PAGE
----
The Galaxy Note7 might be dead and buried, but now Samsung is focusing its energies on identifying the real reason why the phablet abnormally overheated.
Well, a report coming out of the Wall Street Journal now seems to indicate Samsung might have only itself to blame for the giant fiasco. You see, it is standard practice in the tech world for manufacturers to test their products in one of the 28 external labs certified by the US Wireless Industry Group (the CTIA). Companies like Apple and Lenovo follow these guidelines to determine whether their smartphone parts comply to the standards installed by the IEEE (Electrical and Electronic Engineers).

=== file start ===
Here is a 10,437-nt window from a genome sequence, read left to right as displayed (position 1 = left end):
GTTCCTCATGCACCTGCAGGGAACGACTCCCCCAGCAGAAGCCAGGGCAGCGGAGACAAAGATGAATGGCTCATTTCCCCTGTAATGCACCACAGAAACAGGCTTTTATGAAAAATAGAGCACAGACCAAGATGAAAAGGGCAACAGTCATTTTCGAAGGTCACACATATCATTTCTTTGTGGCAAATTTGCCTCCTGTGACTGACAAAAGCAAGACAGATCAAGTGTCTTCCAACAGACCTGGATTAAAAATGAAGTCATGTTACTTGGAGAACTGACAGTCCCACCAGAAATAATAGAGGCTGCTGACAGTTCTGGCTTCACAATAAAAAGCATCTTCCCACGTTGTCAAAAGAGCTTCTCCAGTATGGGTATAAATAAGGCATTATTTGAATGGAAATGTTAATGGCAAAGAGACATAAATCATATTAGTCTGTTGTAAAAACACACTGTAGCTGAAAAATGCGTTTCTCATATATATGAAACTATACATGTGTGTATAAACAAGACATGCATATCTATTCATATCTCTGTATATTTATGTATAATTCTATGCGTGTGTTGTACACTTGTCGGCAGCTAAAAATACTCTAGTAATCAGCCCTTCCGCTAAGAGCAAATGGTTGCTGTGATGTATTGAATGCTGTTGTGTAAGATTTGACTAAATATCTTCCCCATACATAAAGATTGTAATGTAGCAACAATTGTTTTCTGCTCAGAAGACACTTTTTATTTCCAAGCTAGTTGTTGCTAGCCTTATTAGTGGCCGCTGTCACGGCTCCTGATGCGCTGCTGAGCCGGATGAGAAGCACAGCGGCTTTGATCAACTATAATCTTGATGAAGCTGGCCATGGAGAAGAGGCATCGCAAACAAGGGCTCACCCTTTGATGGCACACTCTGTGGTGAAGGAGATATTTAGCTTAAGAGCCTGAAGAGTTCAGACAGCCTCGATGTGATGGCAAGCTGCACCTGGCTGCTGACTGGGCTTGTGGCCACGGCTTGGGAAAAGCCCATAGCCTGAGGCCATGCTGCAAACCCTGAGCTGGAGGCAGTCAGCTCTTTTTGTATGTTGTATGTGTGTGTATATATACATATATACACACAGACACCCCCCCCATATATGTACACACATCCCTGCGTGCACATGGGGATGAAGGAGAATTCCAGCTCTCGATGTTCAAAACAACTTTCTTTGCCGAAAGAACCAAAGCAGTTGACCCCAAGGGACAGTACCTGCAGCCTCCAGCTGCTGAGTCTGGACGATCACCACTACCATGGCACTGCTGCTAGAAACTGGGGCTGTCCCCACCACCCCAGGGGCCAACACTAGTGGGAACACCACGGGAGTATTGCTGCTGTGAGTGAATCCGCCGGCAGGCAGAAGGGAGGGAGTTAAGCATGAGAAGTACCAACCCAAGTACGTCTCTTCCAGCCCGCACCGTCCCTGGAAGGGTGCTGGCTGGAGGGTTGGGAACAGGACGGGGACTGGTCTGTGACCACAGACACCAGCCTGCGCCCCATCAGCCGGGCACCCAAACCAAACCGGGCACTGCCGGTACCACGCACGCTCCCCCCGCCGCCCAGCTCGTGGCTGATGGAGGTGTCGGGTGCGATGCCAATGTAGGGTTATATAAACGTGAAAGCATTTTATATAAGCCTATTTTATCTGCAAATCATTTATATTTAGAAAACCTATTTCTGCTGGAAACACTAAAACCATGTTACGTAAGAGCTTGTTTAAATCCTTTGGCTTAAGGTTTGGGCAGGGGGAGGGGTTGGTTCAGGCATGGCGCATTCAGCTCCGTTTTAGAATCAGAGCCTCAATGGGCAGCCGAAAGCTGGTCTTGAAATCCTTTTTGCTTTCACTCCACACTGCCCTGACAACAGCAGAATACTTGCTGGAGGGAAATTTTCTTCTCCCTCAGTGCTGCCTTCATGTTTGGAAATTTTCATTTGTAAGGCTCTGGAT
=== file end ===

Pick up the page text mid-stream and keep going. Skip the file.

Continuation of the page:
But not Samsung. According to the association, the Korean tech giant is actually the only tech manufacturing conducting testing in-house in its otherwise CTIA-certified lab. Then there are other companies like Motorola, which choose to conduct their testing both internally and externally, in order to avoid a conflict of interest.
A Samsung spokesperson told the WSJ the company found no problems with the Note7 batteries (both the original ones and the replacements) during testing in its own labs. The smartphone giant has been self-testing its batteries ever since 2009.
The Galaxy Note7 certainly made Samsung rethink its testing strategy. The company said it’s finally going to implement major changes to its quality assurance procedures, in order to make sure it will never release a dangerous phone again.